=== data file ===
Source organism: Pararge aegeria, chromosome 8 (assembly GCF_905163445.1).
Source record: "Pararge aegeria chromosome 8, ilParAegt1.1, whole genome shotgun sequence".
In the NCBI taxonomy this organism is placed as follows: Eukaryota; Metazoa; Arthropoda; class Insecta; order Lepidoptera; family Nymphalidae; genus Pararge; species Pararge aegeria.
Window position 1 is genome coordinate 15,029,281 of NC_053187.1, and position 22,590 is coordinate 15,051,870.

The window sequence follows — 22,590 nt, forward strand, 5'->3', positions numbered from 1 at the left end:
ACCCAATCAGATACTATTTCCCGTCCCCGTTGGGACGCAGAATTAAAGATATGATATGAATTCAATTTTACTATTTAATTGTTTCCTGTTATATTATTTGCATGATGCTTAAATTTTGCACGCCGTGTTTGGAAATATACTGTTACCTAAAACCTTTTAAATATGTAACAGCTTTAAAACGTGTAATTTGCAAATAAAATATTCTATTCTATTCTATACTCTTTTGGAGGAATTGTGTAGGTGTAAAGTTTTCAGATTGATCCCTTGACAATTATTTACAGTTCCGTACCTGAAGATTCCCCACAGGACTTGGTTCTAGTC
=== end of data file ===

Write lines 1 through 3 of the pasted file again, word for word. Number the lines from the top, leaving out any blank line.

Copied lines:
Source organism: Pararge aegeria, chromosome 8 (assembly GCF_905163445.1).
Source record: "Pararge aegeria chromosome 8, ilParAegt1.1, whole genome shotgun sequence".
In the NCBI taxonomy this organism is placed as follows: Eukaryota; Metazoa; Arthropoda; class Insecta; order Lepidoptera; family Nymphalidae; genus Pararge; species Pararge aegeria.